• That the Presidential Powers (Temporary Measures) Act, under which the regulations were made by the President, is inconsistent with the Constitution and no longer valid, and therefore cannot be invoked by the President to make valid regulations.
  • That, regardless of the first point, the resort to the Presidential Powers (Temporary Measures) Act was an obviously inappropriate  and unnecessary and therefore unlawful by-passing of Parliament.
  • That there was a fatal inconsistency in the wording of section 3 of the regulations.

[To read Bill Watch 48/2016 click on the following link to the Veritas website.  The Presidential Powers (Temporary Measures) Act is also available – here is the link.]

Court cases challenging SI 133

Very soon, court applications were lodged, asking the High Court to set aside SI 133 as a legal nullity.  The arguments raised in support of the applications were essentially the first two points made by Veritas in Bill Watch 48/2016 – the unconstitutionality of the Presidential Powers (Temporary Measures) Act and, alternatively, the inappropriateness in the circumstances of the Government’s use of the Act instead of going to Parliament right from the start.

Although the Government’s responding court papers have rejected both arguments, there is a real risk that the court applications might result in SI 133 being invalidated.  That is a risk that the Government obviously wishes to avoid by getting the Bill passed into law as soon as possible.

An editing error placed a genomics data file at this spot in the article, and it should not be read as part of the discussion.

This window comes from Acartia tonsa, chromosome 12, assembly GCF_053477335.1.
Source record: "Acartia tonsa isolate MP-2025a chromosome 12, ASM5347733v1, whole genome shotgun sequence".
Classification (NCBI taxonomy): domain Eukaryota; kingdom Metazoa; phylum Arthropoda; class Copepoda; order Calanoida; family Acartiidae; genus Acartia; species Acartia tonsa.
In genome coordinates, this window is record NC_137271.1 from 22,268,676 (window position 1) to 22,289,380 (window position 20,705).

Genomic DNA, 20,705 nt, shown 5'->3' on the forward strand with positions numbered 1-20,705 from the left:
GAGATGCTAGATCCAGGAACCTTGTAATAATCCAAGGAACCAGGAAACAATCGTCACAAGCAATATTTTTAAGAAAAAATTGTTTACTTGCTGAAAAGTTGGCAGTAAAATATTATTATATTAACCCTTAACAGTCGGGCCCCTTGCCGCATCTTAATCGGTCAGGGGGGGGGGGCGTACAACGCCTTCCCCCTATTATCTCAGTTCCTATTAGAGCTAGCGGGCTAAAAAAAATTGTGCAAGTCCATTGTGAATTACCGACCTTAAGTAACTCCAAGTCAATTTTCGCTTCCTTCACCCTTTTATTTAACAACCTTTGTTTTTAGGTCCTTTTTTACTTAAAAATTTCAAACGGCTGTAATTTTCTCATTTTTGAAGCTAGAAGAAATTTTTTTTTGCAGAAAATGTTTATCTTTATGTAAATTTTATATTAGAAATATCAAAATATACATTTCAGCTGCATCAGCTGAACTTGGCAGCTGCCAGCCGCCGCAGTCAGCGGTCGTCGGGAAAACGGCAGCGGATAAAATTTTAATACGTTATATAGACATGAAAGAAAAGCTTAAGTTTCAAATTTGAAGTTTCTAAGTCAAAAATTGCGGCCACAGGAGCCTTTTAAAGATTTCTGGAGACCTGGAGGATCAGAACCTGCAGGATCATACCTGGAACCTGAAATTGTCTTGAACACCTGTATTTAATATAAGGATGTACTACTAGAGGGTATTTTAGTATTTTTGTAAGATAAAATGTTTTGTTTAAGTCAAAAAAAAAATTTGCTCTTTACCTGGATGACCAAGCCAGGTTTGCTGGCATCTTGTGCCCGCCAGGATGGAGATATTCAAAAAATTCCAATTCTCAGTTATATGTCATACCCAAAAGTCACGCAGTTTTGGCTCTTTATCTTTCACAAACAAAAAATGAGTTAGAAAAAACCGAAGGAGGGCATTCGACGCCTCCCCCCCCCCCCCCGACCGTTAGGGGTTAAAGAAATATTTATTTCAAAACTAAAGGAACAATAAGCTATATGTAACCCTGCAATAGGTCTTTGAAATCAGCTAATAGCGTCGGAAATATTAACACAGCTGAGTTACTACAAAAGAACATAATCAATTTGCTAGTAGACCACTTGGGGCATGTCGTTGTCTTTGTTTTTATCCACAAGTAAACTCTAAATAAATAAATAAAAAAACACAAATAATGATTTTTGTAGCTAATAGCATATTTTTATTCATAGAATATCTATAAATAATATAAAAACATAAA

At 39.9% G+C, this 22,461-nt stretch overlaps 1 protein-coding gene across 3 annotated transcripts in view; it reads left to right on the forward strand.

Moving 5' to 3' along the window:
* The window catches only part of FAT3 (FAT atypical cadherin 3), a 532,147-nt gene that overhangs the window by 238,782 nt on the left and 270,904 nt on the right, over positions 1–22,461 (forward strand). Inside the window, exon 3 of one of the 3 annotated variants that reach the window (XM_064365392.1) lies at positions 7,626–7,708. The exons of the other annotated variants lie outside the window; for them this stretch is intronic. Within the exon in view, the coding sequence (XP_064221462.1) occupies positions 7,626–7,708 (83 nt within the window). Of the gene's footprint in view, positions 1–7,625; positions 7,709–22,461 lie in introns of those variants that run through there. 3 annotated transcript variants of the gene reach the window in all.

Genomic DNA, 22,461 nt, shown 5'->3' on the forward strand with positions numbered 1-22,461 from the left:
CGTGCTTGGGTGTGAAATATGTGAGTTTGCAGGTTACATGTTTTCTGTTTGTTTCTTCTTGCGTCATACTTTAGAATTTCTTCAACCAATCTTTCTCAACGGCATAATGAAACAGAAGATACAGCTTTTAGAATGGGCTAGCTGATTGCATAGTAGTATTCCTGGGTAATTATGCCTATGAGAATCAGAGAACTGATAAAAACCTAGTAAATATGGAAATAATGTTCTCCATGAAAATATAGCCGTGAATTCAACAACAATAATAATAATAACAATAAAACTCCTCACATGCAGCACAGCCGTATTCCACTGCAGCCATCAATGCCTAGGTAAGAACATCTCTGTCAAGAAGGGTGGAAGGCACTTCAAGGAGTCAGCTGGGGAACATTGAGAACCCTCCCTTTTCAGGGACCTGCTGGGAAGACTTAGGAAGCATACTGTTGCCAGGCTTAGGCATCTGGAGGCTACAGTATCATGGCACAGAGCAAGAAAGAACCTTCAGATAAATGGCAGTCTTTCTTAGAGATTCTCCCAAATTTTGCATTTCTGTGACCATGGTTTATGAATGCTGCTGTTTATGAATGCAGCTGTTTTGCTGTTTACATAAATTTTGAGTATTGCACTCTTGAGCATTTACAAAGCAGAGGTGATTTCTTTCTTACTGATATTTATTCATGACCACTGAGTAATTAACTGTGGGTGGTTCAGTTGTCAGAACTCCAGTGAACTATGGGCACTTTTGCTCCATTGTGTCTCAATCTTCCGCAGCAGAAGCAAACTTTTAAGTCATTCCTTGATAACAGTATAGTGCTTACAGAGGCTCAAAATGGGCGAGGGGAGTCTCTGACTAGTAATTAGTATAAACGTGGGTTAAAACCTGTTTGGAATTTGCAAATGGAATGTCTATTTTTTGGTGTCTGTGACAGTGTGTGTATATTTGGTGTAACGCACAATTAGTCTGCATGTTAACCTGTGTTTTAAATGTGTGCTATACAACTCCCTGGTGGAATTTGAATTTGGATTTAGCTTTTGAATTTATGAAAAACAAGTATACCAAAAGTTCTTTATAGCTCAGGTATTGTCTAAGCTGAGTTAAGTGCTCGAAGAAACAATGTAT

The Bill

The Bill largely follows the wording of SI 133.  Like the SI, it is not easy reading.  But the scheme remains the same—

  • there is a new section 44B for the Reserve Bank of Zimbabwe Act which will allow the Minister of Finance and Economic Development to publish a statutory instrument prescribing that a tender of bond notes and coins issued by the Reserve Bank shall be legal tender to the same extent as another currency specified by the Minister
  • the new section 44B(3) will also make section 42 of the Act applicable to bond notes as if they were banknotes.  As section 42 penalises amongst other things the wilful defacement, soiling or damaging of banknotes, this should serve as a warning to persons who may feel inclined to express their feelings about bond notes by doing any of those things.
  • Clause 4 is a deeming provision closely following the wording of section 3 [which should have been numbered 4] of the SI, so closely that it inevitably attracts the same criticism that Veritas directed against section 3 of the SI in Bill Watch 48/2016 [see note on clause 4 below].  The clause must be read together with the definitions in clause 2.


If the Bill is passed, the new Act of Parliament will be deemed to have come into force on 31st October 2016, the date on which SI 133 was gazetted and came into operation.  This backdating was to be expected.

Definition of “bond note”

The term “bond note” is defined twice, once in clause 2 and once in the new section 44B that clause 3 of the Bill proposes to add to the Reserve Bank of Zimbabwe Act.  It is not clear why the definition in clause 2 concludes with the words “and ‘bond coins’ shall be construed accordingly” while the otherwise identical definition in the new section 44B does not refer to bond coins at all.